Posted on May 12, 2010 by GRIM
Available at Amazon.com
As a sequel to Bioshock, one of the best story-shooters to have come out in recent years, Bioshock 2 had a lot to live up to. A good combination of biting political satire, excellent gameplay and superb atmosphere the original Bioshock set a standard almost impossibly high to meet and, while Bioshock 2 makes an heroic effort to equal its predecessor, it falls somewhat short of equaling that goal.
Eight years after the events of Bioshock where Andrew Ryan, the founder of Rapture (the undersea city where Bioshock is set) a psychologist, Doctor Sofia Lamb, has taken over the city, winning the civil war that has taken place between the factions in the fractured city. In contrast to Andrew Ryan’s ‘Objectivist’ outlook, modeled on Ayn Rand’s adolescent philosophy of selfishness, Sofia Lamb presents a sort of biological/psychological Communism as an alternative for the dispossessed and lost of Ryan’s utopia.
Lamb has reinstated the Little Sister programme, using children kidnapped from the coasts, those Little Sisters of the original generation who remained have grown up and become Big Sisters, relatively powerful and much quicker than the Big Daddies, enforcers of Sofia Lambs will. Part of the reason for her hatred for Ryan and her determination to see everything through is that her own daughter, Eleanor, was turned into one of the very first Little Sisters and was bound to the lead character, the one you play, who was – himself – turned into a Big Daddy. Bound body and soul together, the two are inexorably linked and the bond motivates Big Daddy to find and save Eleanor and Eleanor to rebel against her monstrous mother.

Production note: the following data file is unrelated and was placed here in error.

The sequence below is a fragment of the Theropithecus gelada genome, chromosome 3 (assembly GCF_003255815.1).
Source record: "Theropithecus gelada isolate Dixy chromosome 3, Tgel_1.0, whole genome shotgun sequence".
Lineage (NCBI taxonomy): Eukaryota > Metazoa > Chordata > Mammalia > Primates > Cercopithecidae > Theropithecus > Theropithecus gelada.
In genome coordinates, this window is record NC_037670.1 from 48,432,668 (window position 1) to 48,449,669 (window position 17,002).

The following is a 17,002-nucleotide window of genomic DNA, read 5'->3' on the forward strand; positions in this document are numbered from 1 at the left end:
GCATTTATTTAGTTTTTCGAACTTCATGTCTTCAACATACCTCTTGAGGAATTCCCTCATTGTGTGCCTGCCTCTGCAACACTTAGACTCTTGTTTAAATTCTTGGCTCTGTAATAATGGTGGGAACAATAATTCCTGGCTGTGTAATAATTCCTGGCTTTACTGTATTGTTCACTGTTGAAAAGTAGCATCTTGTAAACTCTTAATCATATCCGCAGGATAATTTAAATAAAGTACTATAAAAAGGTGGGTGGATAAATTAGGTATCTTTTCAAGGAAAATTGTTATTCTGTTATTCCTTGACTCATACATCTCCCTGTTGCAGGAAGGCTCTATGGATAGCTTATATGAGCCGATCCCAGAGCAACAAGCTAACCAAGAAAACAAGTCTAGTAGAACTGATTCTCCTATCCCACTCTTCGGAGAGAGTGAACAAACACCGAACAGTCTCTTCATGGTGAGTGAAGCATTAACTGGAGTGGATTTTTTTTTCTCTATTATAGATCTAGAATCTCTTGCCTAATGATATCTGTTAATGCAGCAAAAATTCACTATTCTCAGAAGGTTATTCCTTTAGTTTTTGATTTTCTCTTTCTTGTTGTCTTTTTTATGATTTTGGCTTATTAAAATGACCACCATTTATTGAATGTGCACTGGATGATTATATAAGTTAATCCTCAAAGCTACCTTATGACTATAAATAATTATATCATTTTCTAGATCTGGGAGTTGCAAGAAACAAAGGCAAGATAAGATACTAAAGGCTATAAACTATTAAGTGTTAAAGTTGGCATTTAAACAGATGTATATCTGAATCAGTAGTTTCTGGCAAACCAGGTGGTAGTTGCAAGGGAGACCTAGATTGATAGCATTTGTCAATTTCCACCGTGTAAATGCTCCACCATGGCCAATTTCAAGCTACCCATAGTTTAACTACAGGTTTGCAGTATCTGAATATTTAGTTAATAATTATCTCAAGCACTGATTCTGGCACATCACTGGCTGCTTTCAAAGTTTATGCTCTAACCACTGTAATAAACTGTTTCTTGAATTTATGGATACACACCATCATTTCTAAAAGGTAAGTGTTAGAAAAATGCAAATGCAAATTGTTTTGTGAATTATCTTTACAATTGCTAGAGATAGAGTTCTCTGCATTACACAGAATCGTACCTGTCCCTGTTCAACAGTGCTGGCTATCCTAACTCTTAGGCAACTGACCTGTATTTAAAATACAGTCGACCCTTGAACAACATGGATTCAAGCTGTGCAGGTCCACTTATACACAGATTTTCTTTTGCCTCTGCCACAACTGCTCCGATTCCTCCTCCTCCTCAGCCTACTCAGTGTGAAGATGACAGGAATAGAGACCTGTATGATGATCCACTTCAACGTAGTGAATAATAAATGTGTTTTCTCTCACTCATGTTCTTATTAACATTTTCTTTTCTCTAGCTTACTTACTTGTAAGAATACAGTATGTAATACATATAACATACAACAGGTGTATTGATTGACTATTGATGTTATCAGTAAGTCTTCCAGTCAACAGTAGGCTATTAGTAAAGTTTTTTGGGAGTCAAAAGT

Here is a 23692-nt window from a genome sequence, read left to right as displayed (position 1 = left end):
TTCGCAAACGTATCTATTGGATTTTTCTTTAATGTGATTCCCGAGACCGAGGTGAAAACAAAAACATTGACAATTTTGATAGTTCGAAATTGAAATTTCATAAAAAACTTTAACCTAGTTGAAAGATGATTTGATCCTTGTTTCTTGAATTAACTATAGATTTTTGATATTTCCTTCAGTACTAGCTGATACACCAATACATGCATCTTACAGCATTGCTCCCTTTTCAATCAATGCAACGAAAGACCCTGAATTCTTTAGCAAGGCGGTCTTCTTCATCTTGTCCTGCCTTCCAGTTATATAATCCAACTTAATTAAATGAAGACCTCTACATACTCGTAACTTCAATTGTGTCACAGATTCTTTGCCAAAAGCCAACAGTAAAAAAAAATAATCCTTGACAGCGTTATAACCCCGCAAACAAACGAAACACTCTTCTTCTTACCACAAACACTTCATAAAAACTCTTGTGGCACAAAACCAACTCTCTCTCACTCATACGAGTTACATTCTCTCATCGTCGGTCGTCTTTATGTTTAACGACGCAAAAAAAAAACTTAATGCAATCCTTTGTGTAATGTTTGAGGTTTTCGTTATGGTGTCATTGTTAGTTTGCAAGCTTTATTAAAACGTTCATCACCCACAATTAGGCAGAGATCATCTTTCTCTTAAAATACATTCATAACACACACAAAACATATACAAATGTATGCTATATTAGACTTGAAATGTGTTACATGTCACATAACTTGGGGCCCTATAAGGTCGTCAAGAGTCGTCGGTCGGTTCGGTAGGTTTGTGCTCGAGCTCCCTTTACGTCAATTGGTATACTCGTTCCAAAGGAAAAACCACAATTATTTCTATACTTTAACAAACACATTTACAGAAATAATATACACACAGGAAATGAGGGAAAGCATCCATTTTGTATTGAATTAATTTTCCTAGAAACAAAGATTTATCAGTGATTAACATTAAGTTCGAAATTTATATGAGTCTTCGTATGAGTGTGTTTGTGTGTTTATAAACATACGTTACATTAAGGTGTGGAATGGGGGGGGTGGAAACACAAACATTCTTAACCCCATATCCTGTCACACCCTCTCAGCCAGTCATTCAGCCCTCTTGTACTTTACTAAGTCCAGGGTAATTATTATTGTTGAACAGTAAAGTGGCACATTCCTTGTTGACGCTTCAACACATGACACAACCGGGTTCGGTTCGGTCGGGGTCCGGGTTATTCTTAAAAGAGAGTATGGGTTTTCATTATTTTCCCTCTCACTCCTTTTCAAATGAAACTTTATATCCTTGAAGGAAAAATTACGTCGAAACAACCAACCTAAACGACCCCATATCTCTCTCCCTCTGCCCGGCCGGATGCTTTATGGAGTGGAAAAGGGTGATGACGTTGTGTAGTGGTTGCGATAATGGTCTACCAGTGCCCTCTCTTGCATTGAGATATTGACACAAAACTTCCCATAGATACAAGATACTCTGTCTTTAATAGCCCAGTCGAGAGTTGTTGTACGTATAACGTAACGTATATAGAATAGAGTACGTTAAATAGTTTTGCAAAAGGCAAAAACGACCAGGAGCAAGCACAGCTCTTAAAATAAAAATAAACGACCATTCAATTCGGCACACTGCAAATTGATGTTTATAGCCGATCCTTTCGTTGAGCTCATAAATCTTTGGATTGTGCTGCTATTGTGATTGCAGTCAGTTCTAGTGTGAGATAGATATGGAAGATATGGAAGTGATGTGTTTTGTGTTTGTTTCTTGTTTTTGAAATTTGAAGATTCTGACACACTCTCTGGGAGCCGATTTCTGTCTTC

Initially used by all and sundry to their own ends, Big Daddy eventually finds his way to Eleanor and together they engineer an escape and an end to Sofia Lamb’s new dictatorship.
Gameplay is broadly the same as in the first Bioshock, standard first-person controls and the same weapon/plasmid (‘psychic’ power) combination as in the first game. Playing a Big Daddy you’re a bit more lumbering and slow than the lean and fast lead character of the previous game but you also feel stronger, tougher and you get some more powerful weapons to compensate. You still have to hack various machines and trade money for weapons and items – something that seems a little out of place given Lamb’s cod-Marxist philosophy. Unlike in Bioshock 1 however, you don’t gather up junk and other materials to be converted into extra supplies, fortunately this is the only piece of ‘dumbing down’ (an unfortunate trend in many sequels and modern games) that seems to have taken place.
The game is as atmospheric as the original, but suffers a little by not really advancing the appearance of the game or really making you feel like there has been a passage of time since the original Bioshock. The only truly new environmental element that you get is the ability to go outside and walk around under the sea. The thrill of being able to do this is immediately deflated by the fact that these sequences are incredibly short and that you can’t really do anything out there. One interesting aspect for atmosphere is the brief sequence
The graphics are as good as the original, though the models for the people still look a little odd (and not just the deformed gene-splicers). As compared with the original I found some of the rooms and sections surprisingly bare, harking back to the really, really old 3D games where you mostly had empty rooms and blank environments. This seemed hugely at odds with the rest of the environments which were lavish and full of junk and detritus.
A good, solid sequel that suffers only from its failure to properly advance the gameplay and the slackening of the satirical bite that was present in the original. While Ryan was a perfect play on the Greed-is-good mentality and Randian Objectivism, Lamb’s portrayal is relatively clumsy and unnuanced, barking right from the start and failing to live up to the same sort of standard as the previous game, which was another disappointment. That’s realy the conclusion on this sequel, it’s a series of mild disappointments, but only because the previous game is so good.
Review by James “Grim” Desborough